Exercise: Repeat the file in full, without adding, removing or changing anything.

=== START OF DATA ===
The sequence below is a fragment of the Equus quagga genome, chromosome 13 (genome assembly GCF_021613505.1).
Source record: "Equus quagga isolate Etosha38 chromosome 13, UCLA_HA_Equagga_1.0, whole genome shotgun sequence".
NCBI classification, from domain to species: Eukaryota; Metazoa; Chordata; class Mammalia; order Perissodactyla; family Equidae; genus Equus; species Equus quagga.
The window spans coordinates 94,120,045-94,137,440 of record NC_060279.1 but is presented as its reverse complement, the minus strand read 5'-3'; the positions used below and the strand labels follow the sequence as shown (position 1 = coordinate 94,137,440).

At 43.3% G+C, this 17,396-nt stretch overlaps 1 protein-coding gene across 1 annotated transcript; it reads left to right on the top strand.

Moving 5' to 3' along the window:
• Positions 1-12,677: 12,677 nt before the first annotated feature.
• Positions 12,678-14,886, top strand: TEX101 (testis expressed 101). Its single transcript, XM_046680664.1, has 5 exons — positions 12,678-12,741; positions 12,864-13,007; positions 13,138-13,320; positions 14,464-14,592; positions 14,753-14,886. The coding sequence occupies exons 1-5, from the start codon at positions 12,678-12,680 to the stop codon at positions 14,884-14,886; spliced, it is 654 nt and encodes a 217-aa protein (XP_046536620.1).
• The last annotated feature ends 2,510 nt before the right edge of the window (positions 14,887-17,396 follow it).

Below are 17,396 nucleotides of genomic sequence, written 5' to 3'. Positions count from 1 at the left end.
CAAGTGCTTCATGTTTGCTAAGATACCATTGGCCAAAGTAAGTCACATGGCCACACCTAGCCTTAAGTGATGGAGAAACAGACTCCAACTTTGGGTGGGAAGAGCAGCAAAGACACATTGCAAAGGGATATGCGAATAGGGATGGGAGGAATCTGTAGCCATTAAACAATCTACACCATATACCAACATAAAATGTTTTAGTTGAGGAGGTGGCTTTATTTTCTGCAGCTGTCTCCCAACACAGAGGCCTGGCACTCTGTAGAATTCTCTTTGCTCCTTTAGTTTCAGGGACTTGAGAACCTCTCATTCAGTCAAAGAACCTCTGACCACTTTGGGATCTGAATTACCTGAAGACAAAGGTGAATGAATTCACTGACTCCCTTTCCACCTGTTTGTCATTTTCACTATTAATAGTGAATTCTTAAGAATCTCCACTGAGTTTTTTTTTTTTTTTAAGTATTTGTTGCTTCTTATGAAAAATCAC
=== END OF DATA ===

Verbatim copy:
The sequence below is a fragment of the Equus quagga genome, chromosome 13 (genome assembly GCF_021613505.1).
Source record: "Equus quagga isolate Etosha38 chromosome 13, UCLA_HA_Equagga_1.0, whole genome shotgun sequence".
NCBI classification, from domain to species: Eukaryota; Metazoa; Chordata; class Mammalia; order Perissodactyla; family Equidae; genus Equus; species Equus quagga.
The window spans coordinates 94,120,045-94,137,440 of record NC_060279.1 but is presented as its reverse complement, the minus strand read 5'-3'; the positions used below and the strand labels follow the sequence as shown (position 1 = coordinate 94,137,440).

At 43.3% G+C, this 17,396-nt stretch overlaps 1 protein-coding gene across 1 annotated transcript; it reads left to right on the top strand.

Moving 5' to 3' along the window:
• Positions 1-12,677: 12,677 nt before the first annotated feature.
• Positions 12,678-14,886, top strand: TEX101 (testis expressed 101). Its single transcript, XM_046680664.1, has 5 exons — positions 12,678-12,741; positions 12,864-13,007; positions 13,138-13,320; positions 14,464-14,592; positions 14,753-14,886. The coding sequence occupies exons 1-5, from the start codon at positions 12,678-12,680 to the stop codon at positions 14,884-14,886; spliced, it is 654 nt and encodes a 217-aa protein (XP_046536620.1).
• The last annotated feature ends 2,510 nt before the right edge of the window (positions 14,887-17,396 follow it).

Below are 17,396 nucleotides of genomic sequence, written 5' to 3'. Positions count from 1 at the left end.
CAAGTGCTTCATGTTTGCTAAGATACCATTGGCCAAAGTAAGTCACATGGCCACACCTAGCCTTAAGTGATGGAGAAACAGACTCCAACTTTGGGTGGGAAGAGCAGCAAAGACACATTGCAAAGGGATATGCGAATAGGGATGGGAGGAATCTGTAGCCATTAAACAATCTACACCATATACCAACATAAAATGTTTTAGTTGAGGAGGTGGCTTTATTTTCTGCAGCTGTCTCCCAACACAGAGGCCTGGCACTCTGTAGAATTCTCTTTGCTCCTTTAGTTTCAGGGACTTGAGAACCTCTCATTCAGTCAAAGAACCTCTGACCACTTTGGGATCTGAATTACCTGAAGACAAAGGTGAATGAATTCACTGACTCCCTTTCCACCTGTTTGTCATTTTCACTATTAATAGTGAATTCTTAAGAATCTCCACTGAGTTTTTTTTTTTTTTTAAGTATTTGTTGCTTCTTATGAAAAATCAC